Murdoch’s flawed “Daily” still worth watching

The more I read about Rupert Murdoch’s pet project “The Daily” the more intrigued I become.

With all the properties at his disposal the American media magnate has rich potential for his proposed digital “newspaper” for the iPad.

But the nomenclature is troubling: A “newspaper”? On a digital device?

Is that just shorthand to reference something new against something familiar, or is leaning towards replication of the printed product in electronic form?

If it really is the latter it’s akin to putting coaching lamps on a horseless carriage – not very illuminating and not much use – but that’s the way it looks.

According to the New York Times’ David Carr, “The Daily” will be produced in the evening and “printed” for the next morning.

“There will be updates — the number of which is still under discussion — but not at the velocity or with the urgency of a news website.”

Oh dear, oh dear. Has he not understood Eric Schmidt’s concept of “nowness” – a world of real-time data, blended with location and context.

And iPad only? Surely not, not when a wider, burgeoning tablet market beckons?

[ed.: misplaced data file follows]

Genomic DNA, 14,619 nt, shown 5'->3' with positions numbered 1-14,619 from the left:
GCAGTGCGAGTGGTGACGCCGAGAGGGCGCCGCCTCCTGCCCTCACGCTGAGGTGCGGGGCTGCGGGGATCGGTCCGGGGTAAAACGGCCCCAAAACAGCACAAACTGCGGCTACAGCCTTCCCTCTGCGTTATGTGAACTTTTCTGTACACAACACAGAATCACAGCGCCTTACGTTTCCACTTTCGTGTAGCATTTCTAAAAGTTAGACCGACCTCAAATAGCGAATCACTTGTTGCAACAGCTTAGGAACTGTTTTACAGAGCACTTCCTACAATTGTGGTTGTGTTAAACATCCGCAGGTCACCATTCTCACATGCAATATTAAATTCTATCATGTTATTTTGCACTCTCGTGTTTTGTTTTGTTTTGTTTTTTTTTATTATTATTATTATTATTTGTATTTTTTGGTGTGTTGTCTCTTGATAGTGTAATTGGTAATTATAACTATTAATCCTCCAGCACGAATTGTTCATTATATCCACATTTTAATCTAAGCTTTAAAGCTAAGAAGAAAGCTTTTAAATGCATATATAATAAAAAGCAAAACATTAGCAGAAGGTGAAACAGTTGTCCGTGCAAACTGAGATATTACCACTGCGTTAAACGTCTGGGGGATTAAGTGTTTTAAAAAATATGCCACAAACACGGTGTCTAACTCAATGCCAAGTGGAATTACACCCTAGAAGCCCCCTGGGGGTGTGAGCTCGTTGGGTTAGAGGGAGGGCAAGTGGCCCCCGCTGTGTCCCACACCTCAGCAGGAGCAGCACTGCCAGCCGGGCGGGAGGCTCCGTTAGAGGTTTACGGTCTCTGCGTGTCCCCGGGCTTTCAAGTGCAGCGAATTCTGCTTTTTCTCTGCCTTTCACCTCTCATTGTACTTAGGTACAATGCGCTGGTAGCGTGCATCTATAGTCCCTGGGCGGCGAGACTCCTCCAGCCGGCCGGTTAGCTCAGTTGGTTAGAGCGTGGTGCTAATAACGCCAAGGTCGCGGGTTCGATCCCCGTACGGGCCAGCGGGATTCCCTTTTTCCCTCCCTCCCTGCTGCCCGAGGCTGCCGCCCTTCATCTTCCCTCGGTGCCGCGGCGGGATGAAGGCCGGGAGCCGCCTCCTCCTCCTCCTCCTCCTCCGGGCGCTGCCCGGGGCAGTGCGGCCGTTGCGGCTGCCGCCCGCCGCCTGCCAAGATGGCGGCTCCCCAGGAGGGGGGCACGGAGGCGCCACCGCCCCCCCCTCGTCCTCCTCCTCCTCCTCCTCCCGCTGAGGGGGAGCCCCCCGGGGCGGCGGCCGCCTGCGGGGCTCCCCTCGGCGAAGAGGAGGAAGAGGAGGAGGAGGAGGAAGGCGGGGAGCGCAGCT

There’s also the question of content, the vast majority of which is supposed to be original.

The Guardian’s Edward Helmore in New York says the paper is intended to combine “a tabloid sensibility with a broadsheet intelligence”.

With only 100 journalists assigned to the project at News Corp’s Manhattan offices that’s a big ask

Salon cofounder and commentator Scott Rosenberg thinks 100 staff is plenty – provided they’re the right people and the aim is not to be a matter-of-record publication.

How might that look? Well, with video from Fox Sport and Sky, travel and lifestyle material from The Times and Sunday Times, scandal and sleaze from the New York Post and The Sun and even tech and gadgetry from the WSJ there’s plenty of light and shade to choose from.

Rosenberg argues that the biggest weakness with the proposition is the narrowness of its scope. Like a paywalled website it won’t be linkable or shareable and therefore won’t be part of the conversation around news.

For that reason he reckons the Murdoch tablet will be Dead on Arrival.

For all the unanswered questions – and we won’t know the answers until its launch early in the New Year – the commitment to try something new, that makes use of rich media, incorporates original content and sells for 99 cents a week, has to be applauded, flawed though it may be


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